New York

Georgia

    Against any other opponent, Georgia easily would be better. But New York is too much of a force in landmarks, travel and monuments. Read full comparison


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Against any other opponent, Georgia easily would be better. But New York is too much of a force in landmarks, travel and monuments.. Georgia gives New York a run for its money as more a contender than a pretender to the throne of “The Big Apple.” In the end, however, New York is just too formidable in the home stretch.

New York isn’t just the glitz and glamour of downtown Manhattan, which can be seen perfectly from the Brooklyn Bridge. New York also promotes a plethora of parks that dabble in traditional outdoor fare.

The 700,000-acre Catskill Park is fishing and camping galore, not to mention 300 miles of walking trails. Adirondack Park takes that mentality a few steps further with hiking and rock climbing.[1]

Georgia matches New York trail-for-trail, however, with its Appalachian Trail. This 2,184 miles of orgasmic hiking begins in the Spring Mountain area and heads all the way through Maine.[2]

Sites that are rich in history and culture are certainly a Georgia staple. The state is home to the Centennial Olympic Park, which held the 1996 Summer Olympics. The Georgia Aquarium is the largest of its kind in the world, holding 8 million gallons of water.[3]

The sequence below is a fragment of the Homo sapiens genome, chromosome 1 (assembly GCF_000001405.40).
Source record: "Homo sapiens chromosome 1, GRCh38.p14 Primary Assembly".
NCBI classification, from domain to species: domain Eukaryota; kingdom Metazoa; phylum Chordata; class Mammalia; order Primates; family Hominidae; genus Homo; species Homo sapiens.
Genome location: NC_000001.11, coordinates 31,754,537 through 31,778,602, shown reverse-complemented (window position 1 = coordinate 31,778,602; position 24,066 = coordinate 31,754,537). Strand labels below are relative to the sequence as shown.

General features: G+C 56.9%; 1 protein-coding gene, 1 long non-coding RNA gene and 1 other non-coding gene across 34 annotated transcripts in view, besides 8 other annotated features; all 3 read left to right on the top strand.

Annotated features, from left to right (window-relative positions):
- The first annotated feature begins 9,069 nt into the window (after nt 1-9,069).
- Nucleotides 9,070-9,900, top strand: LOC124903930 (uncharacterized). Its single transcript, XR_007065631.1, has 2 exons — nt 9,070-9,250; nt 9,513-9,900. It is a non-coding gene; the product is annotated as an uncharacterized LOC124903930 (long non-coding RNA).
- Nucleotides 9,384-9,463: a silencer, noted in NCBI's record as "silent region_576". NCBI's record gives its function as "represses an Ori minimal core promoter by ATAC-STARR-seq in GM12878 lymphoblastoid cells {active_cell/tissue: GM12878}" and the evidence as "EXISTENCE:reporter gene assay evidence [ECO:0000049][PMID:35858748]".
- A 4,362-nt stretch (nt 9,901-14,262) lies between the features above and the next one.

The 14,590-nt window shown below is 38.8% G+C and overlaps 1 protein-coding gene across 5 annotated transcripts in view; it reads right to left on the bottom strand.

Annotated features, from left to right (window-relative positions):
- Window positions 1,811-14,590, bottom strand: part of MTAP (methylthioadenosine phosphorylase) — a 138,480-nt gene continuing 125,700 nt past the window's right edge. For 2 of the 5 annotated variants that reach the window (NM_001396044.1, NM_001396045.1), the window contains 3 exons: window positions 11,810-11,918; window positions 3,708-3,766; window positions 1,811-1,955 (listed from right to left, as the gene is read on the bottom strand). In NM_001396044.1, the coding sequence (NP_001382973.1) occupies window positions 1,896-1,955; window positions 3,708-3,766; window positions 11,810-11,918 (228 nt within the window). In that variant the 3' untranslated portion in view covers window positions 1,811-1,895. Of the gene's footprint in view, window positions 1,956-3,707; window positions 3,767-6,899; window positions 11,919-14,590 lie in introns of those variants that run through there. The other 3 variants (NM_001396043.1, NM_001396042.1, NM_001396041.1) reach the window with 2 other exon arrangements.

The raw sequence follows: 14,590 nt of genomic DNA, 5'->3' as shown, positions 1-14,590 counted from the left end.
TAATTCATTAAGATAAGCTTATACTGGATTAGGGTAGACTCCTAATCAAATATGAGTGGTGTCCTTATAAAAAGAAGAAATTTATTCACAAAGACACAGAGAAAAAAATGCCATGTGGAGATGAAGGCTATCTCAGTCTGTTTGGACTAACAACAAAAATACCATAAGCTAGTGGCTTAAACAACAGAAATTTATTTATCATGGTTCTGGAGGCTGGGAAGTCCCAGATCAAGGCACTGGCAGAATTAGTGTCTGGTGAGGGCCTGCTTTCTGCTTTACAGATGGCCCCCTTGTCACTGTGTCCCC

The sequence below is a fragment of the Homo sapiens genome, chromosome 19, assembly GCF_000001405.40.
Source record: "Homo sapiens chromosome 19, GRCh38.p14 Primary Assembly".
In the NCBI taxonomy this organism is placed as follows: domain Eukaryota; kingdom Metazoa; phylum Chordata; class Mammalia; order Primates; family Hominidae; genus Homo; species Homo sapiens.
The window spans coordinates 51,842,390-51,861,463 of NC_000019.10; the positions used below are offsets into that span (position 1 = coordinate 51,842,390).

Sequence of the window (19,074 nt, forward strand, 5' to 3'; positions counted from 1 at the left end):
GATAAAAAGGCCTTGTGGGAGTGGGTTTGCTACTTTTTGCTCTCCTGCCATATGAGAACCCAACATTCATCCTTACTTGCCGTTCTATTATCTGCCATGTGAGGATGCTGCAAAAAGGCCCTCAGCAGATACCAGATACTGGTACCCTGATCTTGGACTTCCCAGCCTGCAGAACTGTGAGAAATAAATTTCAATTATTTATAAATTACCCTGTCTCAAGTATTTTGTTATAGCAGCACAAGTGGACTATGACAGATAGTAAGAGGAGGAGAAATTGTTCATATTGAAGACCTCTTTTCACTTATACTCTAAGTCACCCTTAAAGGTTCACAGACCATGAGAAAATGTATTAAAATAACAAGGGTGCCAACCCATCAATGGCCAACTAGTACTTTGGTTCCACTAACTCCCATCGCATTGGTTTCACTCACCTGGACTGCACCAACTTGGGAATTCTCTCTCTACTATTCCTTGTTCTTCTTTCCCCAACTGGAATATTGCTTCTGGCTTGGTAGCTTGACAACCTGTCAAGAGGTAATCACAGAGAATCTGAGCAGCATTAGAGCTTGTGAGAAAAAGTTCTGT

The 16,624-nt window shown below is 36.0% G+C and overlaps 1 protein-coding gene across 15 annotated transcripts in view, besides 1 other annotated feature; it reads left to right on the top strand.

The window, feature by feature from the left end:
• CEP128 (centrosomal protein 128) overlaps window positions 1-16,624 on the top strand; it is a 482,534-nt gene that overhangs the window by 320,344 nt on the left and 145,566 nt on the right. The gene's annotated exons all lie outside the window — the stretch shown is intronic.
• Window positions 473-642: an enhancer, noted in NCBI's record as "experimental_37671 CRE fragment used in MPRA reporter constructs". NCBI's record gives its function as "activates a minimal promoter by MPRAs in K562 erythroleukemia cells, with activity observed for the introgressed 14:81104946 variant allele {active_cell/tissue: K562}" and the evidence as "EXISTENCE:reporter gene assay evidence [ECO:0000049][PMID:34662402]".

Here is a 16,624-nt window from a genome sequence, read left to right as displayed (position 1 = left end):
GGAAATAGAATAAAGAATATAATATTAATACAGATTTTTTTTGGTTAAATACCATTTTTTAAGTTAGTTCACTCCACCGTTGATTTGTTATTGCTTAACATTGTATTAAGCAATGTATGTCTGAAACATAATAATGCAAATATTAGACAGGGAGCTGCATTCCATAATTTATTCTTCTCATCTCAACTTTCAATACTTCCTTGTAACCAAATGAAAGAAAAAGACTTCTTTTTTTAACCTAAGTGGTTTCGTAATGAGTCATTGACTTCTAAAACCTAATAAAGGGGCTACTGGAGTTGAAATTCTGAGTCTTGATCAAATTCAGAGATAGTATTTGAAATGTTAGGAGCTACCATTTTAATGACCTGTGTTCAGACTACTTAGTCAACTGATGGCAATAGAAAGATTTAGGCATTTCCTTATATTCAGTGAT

The Georgia culture resonates with those interested in learning more about Martin Luther King and the Civil War. The former is honored as part of the aptly titled Martin Luther King Historic Site, home to King’s grave and several of his key speeches. The Andersonville National Historic Park is a ranked as one of the 10 best Civil War sites in the United States.[4]

Georgia’s tale-of-the-tape is impressive, especially culturally. But no one does sight-seeing, culture and poignancy better than New York.

Let’s start first with the Statue of Liberty, a sign of ever-lasting freedom for United States citizens or the World Trade Center Memorial. All Americans should visit both of those in their lifetime. The same can be said for The Empire State Building, a 102-story site that once ranked as the tallest building in the world from 1931-1972.[5]

As an example, the Georgia Aquarium is a tremendous, eye-popping location but consider New York’s Times Square as an alternative that is a must-see.

Furthermore, the Broadway area in New York is a cash cow for the state and with good reason. The 40 theaters put forth some of the best shows in the United States and the receipts are proof: more than 1 billion dollars in ticket sales in 2011. [6]

Coca-Cola was created in Georgia and the factory is still there and toured extensively by the general public. Southern style cuisine is Georgia’s specialty.

New York doesn’t have a “specialty” per say, as essentially any type of food for even the pickiest palate can be found within the state.

Picky certainly won’t define the mindset of visitors to either Georgia or New York in terms of finding a hotel. Georgia has 10 hotels that are five-star selections.[7] New York, again, goes more than just one better. The state is filled with five star hotels, almost too many to mention specifically.

Georgia is a fierce competitor in its tooth-and-nail battle with New York but ultimately comes up short.